Devi Art Foundation
Not only are guns, barricades and armoured vehicles seen regularly on every roadside, but most buildings – important public and private establishments such as offices, hospitals, courts, universities and colleges, places that used to be open to the general public – are now heavily guarded by armed personnel and protected with sandbags, brick walls and barbed wires.
The scheme of putting two not-so-remarkable products from our surroundings (AK 47 and medical instruments) enriches the formal impact and leads to more than one understanding of the piece. The larger-than-life scale of the work and the shifting views – through combinations of various components invite the viewer and transform him/her from a spectator to a participant (intruder).
These pictures could be images of Quaid-e-Azam (As he was revered to in Pakistan) impersonators, to the extent that they resemble each other. In fact, their job is not to represent the man at all, but simply to act as a sign for a figure that is presumed to have lived, died and appeared in a certain way – and these images vary as much as eleven different hand writings might, when writing ‘Jinnah’.
Mahbub Shah’s reversal of words is an artistic mirror, the board drawn with charcoal, continues a long tradition of engagements with the ‘knowingness’ of the contemporary spectator, who sees things (ideally) from the artist’s point of view. This thread in art history, which Shah engages with repeatedly, stems from the philosophical revolutions of the 19th and early 20th centuries, which consistently attempted to disclose the unconscious aspects of art as well as the human mind, morality or the economy.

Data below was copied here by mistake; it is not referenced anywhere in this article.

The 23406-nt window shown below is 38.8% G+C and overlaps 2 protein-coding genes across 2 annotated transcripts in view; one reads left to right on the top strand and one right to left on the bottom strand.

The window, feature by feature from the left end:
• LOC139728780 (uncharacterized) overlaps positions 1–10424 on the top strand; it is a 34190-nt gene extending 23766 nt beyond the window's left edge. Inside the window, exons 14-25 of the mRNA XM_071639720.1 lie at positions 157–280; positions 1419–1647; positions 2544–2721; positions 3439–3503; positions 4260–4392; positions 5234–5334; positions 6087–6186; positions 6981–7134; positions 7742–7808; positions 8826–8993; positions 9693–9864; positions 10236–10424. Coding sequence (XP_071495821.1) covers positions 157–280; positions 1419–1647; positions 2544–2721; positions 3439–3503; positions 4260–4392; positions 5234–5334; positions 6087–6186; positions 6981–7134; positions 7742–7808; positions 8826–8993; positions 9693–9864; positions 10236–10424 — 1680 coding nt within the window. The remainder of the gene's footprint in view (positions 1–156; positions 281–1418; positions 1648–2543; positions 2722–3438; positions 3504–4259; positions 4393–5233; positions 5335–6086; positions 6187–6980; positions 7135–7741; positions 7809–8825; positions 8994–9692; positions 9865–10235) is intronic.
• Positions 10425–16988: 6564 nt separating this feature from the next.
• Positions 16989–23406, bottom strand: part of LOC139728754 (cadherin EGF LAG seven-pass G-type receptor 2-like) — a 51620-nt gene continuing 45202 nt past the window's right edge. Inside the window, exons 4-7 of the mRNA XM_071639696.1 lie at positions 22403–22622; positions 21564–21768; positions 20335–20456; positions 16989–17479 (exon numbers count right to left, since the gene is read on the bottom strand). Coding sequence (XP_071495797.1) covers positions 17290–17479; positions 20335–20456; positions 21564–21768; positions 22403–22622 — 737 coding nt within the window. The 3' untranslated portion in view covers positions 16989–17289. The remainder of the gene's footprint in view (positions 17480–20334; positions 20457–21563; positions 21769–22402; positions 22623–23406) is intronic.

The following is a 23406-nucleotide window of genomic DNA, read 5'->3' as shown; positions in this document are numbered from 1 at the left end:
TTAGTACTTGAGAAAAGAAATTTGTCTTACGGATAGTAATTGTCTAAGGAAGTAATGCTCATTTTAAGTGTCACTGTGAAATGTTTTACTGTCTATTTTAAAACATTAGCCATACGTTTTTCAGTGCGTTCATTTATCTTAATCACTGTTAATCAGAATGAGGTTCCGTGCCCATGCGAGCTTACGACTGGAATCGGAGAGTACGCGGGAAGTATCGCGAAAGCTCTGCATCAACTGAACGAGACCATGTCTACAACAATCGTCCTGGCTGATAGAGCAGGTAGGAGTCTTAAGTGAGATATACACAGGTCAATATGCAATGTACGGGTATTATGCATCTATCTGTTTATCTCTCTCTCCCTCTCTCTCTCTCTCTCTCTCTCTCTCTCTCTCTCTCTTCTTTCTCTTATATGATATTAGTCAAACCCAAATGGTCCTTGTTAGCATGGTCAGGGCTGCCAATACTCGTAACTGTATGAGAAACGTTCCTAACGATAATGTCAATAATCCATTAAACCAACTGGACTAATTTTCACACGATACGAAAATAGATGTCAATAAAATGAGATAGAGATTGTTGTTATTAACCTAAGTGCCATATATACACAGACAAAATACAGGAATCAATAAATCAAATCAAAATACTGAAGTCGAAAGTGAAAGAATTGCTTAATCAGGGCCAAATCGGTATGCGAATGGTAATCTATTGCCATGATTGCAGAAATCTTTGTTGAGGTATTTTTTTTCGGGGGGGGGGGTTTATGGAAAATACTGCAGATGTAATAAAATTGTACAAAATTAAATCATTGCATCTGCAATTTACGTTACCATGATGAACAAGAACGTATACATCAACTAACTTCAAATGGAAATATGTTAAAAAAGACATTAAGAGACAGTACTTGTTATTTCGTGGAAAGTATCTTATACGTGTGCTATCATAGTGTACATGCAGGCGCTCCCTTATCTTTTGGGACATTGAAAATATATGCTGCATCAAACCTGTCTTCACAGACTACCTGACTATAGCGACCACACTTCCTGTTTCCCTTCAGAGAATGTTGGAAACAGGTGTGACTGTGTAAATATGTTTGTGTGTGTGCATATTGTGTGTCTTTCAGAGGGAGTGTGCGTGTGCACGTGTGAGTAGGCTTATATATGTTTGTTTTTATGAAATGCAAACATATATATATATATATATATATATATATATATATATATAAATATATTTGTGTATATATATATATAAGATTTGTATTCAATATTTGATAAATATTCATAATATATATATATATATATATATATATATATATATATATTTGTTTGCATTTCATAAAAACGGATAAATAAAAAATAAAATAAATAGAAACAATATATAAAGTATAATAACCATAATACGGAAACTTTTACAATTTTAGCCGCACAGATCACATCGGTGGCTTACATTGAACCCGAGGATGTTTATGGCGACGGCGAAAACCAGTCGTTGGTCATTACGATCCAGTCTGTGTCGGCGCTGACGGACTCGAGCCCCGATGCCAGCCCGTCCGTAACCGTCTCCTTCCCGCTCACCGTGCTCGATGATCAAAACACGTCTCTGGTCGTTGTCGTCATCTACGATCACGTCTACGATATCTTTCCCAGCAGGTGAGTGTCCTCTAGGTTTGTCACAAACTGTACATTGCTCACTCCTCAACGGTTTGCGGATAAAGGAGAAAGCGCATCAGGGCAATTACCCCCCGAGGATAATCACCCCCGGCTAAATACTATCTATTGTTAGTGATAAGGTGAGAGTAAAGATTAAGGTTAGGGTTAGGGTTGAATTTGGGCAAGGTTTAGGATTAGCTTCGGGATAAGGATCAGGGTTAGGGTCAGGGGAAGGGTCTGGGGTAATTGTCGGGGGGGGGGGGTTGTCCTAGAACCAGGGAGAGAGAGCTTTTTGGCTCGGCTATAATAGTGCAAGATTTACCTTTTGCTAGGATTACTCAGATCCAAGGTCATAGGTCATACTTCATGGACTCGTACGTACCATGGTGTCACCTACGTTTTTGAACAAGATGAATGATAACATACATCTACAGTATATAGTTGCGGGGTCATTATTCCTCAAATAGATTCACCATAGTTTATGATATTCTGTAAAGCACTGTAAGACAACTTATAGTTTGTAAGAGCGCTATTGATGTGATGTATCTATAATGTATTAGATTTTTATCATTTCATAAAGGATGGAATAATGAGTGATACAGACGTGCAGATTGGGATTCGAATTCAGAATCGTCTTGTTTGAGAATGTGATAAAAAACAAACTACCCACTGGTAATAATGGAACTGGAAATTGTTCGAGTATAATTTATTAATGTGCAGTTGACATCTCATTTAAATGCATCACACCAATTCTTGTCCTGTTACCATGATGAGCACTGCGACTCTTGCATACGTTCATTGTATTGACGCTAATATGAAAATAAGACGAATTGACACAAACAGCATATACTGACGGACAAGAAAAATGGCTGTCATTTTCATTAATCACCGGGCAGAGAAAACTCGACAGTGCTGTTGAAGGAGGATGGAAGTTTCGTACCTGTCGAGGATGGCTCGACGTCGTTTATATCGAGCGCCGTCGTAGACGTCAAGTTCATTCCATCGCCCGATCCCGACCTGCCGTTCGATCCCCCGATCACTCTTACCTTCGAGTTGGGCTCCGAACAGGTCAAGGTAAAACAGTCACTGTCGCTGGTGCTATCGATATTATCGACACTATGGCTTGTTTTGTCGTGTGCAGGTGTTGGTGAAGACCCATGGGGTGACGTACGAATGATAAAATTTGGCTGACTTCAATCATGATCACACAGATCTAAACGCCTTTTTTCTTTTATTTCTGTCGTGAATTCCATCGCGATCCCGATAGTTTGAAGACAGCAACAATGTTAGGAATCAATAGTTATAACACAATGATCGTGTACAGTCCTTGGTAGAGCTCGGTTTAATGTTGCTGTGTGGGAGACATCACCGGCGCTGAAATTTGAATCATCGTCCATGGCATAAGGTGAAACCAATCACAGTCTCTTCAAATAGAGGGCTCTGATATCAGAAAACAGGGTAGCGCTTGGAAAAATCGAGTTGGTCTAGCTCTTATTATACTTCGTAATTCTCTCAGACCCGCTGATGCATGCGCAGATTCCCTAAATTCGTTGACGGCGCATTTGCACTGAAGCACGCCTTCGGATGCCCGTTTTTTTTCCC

The brick forms the foundation of many built structures around the world. Together with a multitude of other units, the brick symbolizes a solid and enduring space. Its might and fortitude sustains entire buildings and the people that occupy them. Noor Ali Chagani captures these qualities represented by a brick to serve as a metaphor for traits that are expected in men in Pakistani society.
The intrusion of religious authority in the art world is directly portrayed in this work by Mehreen Murtaza. It is perhaps her penchant for genres like cyberpunk that sharpens her perception of the intertwining of seemingly disparate ideological regimes such as religion and science, and their technologies and chronologies.
In his The Words Do Not Exist, Sajjad Ahmed reflects upon the devaluation of ideas, language and images in our times. In a world contaminated with words – by being fed on the media, whether television or newspapers – the importance or meaning of verbal (or visual, for that matter) is diminishing slowly.
His fundamental insight is that these images belong to genres, like the great art historical images of the past; not merely because of the strictures of conventional representation, but because generic identification is the only way in which images can compensate for the speed with which they are consumed.
Resemble Reassemble at the Devi Art Foundation was Curated by Rashid Rana.
Assistant Curator: Reha Sodhi, Devi Art Foundation
Text contributions: Salima Hashmi, Rashid Rana, Naazish Ata-Ullah, Hammad Nasar, Quddus Mirza, Naiza H Khan, Atteqa Ali, Adnan Madani, Risham Syed, Razia Sadik, David Alesworth and Ayaz Jokhio.
© Image copyrights of the Artists and the Devi Art Foundation.
Exhibit drafted by: Srinivas Aditya Mopidevi, Kriti Sood, Devi Art Foundation.